Samaniego Confronts Controversy Over Checkpoints

Samaniego confronts controversy over checkpoints

By Tammy Fonce-Olivas / El Paso Times
Article Launched: 09/13/2007 12:00:00 AM MDT

After battling cancer for the past few months, Sheriff Leo Samaniego told El Paso County on Wednesday that he will not seek a seventh term.

Samaniego, who has been back at work part time since Tuesday, will be ending a 50-year career in law enforcement.

The career began in 1956, when he applied for a job with the El Paso Police Department. When he retired years later to run for sheriff, he was deputy police chief.

As sheriff since 1984, Samaniego, 75, worked to get the El Paso County Jail up to standards. He streamlined the sheriff's department, improved its image and eventually created the first sheriff's department in Texas to become accredited.

But Samaniego's decision to join the fight against illegal immigration in his most recent term has caused controversy.

In 2005, Gov. Rick Perry initiated Operation Linebacker, a border security plan that called for beefing up border sheriff's offices to act as a second line of defense to the Border Patrol.

El Paso County received $375,000 to take part in the program.

Traffic checkpoints that resulted from the county's participation in Operation Linebacker drew much criticism.

While Samaniego said sheriff's deputies were using the checkpoints to find drivers without licenses and liability insurance, many who were stopped said they were asked for Social Security cards and about their immigration status.

Texas law prohibits peace officers from engaging in activities designed to uncover undocumented immigrants.

In May 2006, more than 2,000 residents of El Paso County signed a petition asking Sama niego to resign, saying that de puties were overstepping their bounds by checking immigration papers and violating civil rights.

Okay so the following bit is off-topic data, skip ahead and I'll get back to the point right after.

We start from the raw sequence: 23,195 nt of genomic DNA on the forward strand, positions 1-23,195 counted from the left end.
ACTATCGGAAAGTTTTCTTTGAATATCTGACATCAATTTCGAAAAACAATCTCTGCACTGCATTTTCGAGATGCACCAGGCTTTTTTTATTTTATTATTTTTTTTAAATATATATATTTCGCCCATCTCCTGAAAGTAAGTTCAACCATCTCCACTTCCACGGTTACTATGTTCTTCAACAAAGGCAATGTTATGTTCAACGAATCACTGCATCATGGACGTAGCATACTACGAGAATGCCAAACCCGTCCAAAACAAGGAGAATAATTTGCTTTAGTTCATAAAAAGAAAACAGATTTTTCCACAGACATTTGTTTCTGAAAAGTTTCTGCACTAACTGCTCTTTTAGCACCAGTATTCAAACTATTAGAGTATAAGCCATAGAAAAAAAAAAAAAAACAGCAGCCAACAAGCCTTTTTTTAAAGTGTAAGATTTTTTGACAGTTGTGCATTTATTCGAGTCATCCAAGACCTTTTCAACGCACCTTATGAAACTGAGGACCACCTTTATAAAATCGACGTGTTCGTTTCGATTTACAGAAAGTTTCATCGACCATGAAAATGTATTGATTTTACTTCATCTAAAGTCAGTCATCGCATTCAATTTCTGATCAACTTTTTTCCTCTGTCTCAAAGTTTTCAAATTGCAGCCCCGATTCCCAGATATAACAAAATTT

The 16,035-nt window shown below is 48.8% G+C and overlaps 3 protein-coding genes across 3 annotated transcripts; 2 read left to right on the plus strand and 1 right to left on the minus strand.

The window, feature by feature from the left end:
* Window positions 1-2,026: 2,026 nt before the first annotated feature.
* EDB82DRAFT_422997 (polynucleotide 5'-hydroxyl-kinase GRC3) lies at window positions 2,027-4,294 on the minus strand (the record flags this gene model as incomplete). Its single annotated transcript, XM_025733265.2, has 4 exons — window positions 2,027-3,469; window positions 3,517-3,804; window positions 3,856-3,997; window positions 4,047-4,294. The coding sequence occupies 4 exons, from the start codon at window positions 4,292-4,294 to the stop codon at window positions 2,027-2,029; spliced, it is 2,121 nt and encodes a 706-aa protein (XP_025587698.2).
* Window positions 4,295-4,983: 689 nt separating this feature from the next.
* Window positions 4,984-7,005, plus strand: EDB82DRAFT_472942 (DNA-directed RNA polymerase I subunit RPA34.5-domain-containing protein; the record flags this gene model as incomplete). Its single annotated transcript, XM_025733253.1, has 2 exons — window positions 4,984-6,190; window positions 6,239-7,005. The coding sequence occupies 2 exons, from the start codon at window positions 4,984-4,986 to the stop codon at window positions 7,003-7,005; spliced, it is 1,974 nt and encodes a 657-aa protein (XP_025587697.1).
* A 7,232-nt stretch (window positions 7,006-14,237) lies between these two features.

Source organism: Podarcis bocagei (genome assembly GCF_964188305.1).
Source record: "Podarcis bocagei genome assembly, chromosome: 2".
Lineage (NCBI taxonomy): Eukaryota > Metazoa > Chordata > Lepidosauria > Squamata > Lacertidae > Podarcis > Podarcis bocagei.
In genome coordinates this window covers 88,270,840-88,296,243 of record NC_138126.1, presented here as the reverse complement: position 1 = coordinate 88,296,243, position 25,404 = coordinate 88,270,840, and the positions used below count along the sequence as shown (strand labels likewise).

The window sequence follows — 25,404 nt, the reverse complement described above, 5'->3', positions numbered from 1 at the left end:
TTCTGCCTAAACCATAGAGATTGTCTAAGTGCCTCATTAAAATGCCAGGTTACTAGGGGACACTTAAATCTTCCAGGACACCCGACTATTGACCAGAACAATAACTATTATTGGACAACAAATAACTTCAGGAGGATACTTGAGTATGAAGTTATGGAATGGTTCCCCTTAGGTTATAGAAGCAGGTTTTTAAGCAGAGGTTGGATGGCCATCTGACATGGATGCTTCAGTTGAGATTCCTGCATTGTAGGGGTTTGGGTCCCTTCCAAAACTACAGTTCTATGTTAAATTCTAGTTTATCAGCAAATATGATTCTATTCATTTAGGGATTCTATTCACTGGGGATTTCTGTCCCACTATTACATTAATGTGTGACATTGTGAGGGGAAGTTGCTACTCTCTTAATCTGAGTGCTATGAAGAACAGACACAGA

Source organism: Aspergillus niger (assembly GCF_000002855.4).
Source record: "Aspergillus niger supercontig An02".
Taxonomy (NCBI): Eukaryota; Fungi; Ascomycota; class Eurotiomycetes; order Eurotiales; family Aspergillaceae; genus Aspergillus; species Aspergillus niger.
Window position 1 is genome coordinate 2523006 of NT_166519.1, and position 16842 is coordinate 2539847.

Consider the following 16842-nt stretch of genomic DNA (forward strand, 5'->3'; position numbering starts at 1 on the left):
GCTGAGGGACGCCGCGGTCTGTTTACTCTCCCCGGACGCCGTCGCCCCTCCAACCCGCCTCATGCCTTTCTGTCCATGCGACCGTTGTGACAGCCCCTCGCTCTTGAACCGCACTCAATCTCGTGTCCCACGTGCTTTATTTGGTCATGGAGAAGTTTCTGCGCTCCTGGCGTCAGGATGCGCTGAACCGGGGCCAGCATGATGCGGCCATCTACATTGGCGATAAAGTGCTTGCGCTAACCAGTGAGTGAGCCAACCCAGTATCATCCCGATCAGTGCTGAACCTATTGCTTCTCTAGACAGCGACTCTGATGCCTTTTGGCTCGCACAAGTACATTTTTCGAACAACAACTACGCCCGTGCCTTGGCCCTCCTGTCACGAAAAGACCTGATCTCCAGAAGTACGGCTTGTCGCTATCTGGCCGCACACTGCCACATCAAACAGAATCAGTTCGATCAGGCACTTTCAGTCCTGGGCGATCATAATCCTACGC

But a month later, Samaniego suspended the checkpoints and referrals to the U.S. Border Patrol based only on a person's immigration status.

Samaniego, who reiterated that his deputies were enforcing public-safety laws and did nothing wrong, said in a statement that the suspension was “in order to abolish any perception regarding individuals' constitutional rights.”

The suspension was applauded by civil-rights groups, which claimed that deputies' activities had spread mistrust and fear in low-income immigrant communities on the outskirts of El Paso.

But in June, Samaniego reinstated the checkpoints, which have continued along with the controversy.

During his absence from the Sheriff's Office during his illness, Samaniego's duties have been performed by Chief Deputy Jimmy Apodaca Jr. Samaniego said he had hoped Apodaca would run for sheriff because he doesn't support the current candidates for sheriff.

Apodaca, who also was a longtime El Paso police officer and supervisor before going to work for the Sheriff's Office, said he had no plans to run.

“When the sheriff leaves, I will leave with him,” Apodaca said.

One of the candidates for sheriff is former El Paso Police Chief Carlos Leon.

Contacted Wednesday, Leon said that Samaniego's decision just means he has one less candidate to worry about.

Leon says he hopes to be a more traditional sheriff.

“I'm committed to the citizens of El Paso. I've been a public servant for 30 years, and I want to come back. Having been the chief of police in a town that was rated Number 2 in the nation (for a low crime rate) is quite an accomplishment,” he said.

“I think the sheriff's department's biggest drive is the safety of the residents of the county, and controlling crime,” he said.

Sheriff's deputies “are not trained to uphold federal laws. Several agencies are charged with that task,” Leon said. “Car thefts are up; gang activity is increasing. The sheriff's department has enough to handle with what's going on in the county. ”

Leon said he hoped to form community boards in various areas of the county to tell the Sheriff's Office what it's doing right and wrong, and to keep the department apprised of crime in their neighborhoods.

Alejandro “Al” Patio, a retired supervisory deputy with the U.S. Marshals Service who also plans to run for sheriff in the March 4 Democratic primary, said Wed nesday, “That's going to open up the entire candidate field.

“A lot of candidates have made it clear they were waiting for his announcement.” Patino said. “El Paso is going to lose a very significant leader in the community, and there will be some really big shoes to fill.”

Tammy Fonce-Olivas may be reached at; 546-6362.

Times reporters Ramon Renteria, Louie Gilot, Daniel Borunda and Laurie Mller contributed to this story.